The WISC-V gives school psychologists, clinical psychologists and neuropsychologists flexibility and interpretive power to get a broader view of a child’s cognitive abilities.
- Increase construct coverage without increasing test time.
- Identify and diagnose intellectual and learning disabilities.
- Evaluate cognitive processing strengths and weaknesses.
- Assess giftedness and the impact of brain injuries.
- Significantly reduce testing time to obtain FSIQ.
- Supports more flexible evaluation of specific learning disabilities and two major approaches to specific learning disability identification: (1) pattern of strengths and weaknesses analyses and (2) ability-achievement discrepancy analyses.
WISC-V delivers more flexibility, more content and more interpretive power.
- Three new primary subtests — Visual Puzzles, Figure Weights, and Picture Span — measure the ability to analysis and synthesize information, quantitative reasoning and induction, and visual working memory.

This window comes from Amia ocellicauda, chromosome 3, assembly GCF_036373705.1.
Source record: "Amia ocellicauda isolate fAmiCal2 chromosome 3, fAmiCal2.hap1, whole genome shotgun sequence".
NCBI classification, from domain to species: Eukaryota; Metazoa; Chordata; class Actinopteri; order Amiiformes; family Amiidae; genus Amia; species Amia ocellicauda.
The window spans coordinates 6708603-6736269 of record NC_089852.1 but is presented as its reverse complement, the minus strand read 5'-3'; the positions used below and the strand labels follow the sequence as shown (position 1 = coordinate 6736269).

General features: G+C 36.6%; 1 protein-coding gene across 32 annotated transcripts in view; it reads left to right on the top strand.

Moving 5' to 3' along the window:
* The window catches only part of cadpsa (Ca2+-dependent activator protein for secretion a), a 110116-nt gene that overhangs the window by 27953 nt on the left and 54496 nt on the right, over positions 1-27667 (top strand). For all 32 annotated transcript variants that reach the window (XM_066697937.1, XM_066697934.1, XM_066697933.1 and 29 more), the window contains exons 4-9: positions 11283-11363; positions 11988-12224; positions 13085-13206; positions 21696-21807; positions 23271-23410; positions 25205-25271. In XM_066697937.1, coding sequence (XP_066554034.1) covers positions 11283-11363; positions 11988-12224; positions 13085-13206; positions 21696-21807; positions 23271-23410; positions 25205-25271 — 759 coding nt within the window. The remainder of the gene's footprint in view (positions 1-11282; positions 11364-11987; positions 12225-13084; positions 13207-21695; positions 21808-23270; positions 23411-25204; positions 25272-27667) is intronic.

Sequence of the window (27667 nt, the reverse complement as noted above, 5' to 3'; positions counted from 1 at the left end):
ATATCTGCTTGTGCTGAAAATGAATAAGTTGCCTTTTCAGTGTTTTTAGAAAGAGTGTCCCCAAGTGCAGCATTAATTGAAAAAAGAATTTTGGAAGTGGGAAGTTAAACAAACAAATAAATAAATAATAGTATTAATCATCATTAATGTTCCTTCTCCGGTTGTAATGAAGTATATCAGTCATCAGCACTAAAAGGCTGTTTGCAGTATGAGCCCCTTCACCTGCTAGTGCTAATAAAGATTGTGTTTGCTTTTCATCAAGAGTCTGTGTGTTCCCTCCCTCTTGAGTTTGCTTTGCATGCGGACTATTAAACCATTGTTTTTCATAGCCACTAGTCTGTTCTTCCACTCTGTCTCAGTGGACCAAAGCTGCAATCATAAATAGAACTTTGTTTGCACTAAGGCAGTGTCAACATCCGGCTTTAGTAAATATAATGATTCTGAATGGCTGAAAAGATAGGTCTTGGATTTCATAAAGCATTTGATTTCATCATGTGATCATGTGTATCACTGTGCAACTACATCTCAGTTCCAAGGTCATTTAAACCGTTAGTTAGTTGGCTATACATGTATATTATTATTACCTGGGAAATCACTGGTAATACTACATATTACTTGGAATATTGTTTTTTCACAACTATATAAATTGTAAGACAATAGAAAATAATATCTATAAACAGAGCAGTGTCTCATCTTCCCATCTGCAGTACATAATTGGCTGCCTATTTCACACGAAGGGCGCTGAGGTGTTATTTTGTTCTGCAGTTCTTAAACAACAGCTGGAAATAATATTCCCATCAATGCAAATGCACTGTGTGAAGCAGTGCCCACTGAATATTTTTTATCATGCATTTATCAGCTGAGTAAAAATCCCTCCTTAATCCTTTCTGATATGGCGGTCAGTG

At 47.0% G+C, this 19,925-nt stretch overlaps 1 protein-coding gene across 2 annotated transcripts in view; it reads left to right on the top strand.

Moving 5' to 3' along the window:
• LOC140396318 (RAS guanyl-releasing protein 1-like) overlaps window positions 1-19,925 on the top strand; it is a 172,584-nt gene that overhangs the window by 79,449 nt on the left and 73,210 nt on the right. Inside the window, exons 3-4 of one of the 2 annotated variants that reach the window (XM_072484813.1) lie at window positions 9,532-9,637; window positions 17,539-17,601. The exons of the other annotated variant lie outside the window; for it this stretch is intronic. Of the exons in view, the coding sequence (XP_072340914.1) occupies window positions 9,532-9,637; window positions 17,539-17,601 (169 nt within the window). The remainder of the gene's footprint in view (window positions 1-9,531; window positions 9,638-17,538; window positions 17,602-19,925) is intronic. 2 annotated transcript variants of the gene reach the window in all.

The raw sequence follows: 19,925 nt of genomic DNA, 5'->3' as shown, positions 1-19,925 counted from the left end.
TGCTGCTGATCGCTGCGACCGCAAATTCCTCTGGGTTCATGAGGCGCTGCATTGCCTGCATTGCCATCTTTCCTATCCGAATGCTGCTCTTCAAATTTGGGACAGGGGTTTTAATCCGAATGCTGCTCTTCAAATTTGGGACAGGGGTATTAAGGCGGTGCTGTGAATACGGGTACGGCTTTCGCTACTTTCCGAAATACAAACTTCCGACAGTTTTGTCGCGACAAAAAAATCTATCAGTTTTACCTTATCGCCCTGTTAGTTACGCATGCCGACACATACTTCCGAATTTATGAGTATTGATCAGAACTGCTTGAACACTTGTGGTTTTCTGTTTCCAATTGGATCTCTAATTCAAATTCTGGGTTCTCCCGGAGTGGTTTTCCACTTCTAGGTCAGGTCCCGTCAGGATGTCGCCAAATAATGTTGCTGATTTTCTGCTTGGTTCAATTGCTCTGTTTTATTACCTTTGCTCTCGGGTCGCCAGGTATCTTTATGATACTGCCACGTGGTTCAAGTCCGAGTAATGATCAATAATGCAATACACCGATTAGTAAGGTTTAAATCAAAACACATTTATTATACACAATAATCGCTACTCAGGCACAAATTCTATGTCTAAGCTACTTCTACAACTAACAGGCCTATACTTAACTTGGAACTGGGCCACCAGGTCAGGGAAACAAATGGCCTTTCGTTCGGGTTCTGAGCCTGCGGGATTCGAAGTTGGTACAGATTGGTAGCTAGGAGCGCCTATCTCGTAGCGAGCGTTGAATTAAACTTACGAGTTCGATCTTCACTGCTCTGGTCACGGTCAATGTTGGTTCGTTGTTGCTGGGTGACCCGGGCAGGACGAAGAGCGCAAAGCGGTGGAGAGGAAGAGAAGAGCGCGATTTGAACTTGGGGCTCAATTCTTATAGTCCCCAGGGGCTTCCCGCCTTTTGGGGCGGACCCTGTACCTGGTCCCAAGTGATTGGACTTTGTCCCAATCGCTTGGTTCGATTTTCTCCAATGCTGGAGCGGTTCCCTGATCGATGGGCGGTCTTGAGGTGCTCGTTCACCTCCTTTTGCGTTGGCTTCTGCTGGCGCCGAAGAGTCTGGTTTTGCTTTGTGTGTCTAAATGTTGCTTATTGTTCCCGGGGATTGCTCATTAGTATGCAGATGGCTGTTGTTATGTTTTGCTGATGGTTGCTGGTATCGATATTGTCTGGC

- Five new complementary subtests assess cognitive processes important to academic achievement in reading, math, and writing.
- Simplified instructions with reduced vocabulary level, shorter discontinue rules and refined scoring criteria.
- Full scoring reports and interpretive reports include narrative interpretation scores.
- Separate visual spatial and fluid reasoning composite scores results in greater interpretive clarity.
- Automatically converts total raw scores to subtest scaled scores and sums of scaled scores to composites scores.
- Statistical links to two measures of academic achievement: KTEA-3 and WIAT-III.
- Updated normative sample standardized on 2,200 children aged 6:0–16:11.